Apparently performance reviews were futile. Stribber Alejandra Matos says, “Five Minnesota school districts have paid more than $2 million in salary, benefits and other payments to rid themselves of ineffective employees over the past two years, a Star Tribune analysis shows. The payouts are emblematic of a system in which the potential for costly litigation often forces districts to seek alternatives to dealing with employees whose behavior is unsatisfactory but does not rise to the level of abrupt ­firing for incompetence or significant misconduct. … In one instance, a social worker was paid to leave after nearly 10 years of allegations that he had skipped ­parent meetings, put a child in an inappropriate hold and offended administrators with sexually explicit language.”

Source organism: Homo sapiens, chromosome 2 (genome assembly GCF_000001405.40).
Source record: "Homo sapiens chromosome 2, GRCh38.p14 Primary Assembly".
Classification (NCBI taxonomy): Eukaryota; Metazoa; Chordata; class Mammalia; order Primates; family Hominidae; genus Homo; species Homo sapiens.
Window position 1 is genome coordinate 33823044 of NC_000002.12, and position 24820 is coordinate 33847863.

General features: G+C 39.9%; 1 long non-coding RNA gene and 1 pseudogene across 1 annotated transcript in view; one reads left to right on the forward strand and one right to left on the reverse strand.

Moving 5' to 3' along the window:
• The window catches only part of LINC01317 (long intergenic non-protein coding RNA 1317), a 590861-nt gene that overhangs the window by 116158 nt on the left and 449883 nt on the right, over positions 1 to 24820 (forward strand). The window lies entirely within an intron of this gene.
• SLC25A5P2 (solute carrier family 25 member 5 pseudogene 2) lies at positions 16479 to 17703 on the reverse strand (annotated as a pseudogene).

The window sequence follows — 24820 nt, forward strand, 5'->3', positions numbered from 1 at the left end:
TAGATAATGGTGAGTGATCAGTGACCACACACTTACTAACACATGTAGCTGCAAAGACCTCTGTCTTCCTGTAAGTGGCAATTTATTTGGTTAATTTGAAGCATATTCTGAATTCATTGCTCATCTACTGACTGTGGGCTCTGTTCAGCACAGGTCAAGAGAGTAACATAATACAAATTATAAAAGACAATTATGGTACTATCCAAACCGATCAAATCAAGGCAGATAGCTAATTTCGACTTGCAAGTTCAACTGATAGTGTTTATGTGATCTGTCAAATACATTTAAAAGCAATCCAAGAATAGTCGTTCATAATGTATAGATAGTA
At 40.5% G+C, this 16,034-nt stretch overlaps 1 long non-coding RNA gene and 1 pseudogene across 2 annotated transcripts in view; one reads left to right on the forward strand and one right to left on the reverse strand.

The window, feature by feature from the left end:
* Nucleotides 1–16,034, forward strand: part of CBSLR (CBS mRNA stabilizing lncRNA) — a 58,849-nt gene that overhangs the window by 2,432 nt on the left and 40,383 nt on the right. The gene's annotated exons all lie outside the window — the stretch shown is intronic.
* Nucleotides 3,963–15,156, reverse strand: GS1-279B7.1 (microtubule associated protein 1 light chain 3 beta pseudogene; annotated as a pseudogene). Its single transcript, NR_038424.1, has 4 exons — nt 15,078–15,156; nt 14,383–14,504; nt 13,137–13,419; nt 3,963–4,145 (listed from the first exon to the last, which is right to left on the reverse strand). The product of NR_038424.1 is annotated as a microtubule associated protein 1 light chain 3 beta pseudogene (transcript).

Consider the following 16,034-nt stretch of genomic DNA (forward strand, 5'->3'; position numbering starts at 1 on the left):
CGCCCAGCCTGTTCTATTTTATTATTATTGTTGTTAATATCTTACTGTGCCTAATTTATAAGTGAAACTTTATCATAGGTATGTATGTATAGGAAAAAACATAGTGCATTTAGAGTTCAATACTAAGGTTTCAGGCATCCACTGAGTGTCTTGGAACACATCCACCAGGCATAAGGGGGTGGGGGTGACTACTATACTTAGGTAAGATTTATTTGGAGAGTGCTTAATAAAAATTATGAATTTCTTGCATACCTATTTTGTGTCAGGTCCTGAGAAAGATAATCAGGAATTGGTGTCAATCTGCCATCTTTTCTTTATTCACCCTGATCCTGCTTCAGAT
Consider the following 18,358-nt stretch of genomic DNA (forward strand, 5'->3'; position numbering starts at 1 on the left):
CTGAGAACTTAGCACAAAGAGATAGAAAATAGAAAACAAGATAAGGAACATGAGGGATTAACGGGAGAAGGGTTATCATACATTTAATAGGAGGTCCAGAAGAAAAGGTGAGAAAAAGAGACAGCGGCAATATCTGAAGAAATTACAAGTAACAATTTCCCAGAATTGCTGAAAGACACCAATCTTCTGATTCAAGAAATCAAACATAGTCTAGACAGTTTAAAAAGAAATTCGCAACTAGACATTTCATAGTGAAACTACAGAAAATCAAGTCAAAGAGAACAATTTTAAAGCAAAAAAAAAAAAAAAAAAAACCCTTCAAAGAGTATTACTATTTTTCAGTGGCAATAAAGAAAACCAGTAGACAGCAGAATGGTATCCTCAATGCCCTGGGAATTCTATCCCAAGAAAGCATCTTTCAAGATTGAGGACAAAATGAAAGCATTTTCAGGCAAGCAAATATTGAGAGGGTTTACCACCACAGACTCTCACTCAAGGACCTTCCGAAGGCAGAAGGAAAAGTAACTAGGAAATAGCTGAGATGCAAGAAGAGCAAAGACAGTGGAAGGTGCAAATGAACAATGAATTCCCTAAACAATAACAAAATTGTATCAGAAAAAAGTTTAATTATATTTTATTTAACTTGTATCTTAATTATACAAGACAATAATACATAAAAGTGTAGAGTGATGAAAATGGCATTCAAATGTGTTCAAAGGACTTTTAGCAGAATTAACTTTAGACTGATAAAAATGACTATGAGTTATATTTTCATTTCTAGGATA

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Beloved not-quite-hometown airline Delta is always looking for new ways to improve its service to you, assuming you are a shareholder. In their latest move John Ewoldt of the Strib explains, “The latest effort by the nation’s airlines to lower the value of frequent flier miles is this: More will be needed to get on a flight that’s popular. The change was announced quietly last month by Delta Air Lines, the dominant carrier at Minneapolis-St. Paul International Airport and a trendsetter in the refashioning of frequent flier programs. It will take effect next June. The move comes after Delta and other airlines earlier this year made a major change on the other side of the frequent flier equation by making it harder for casual travelers to collect miles.”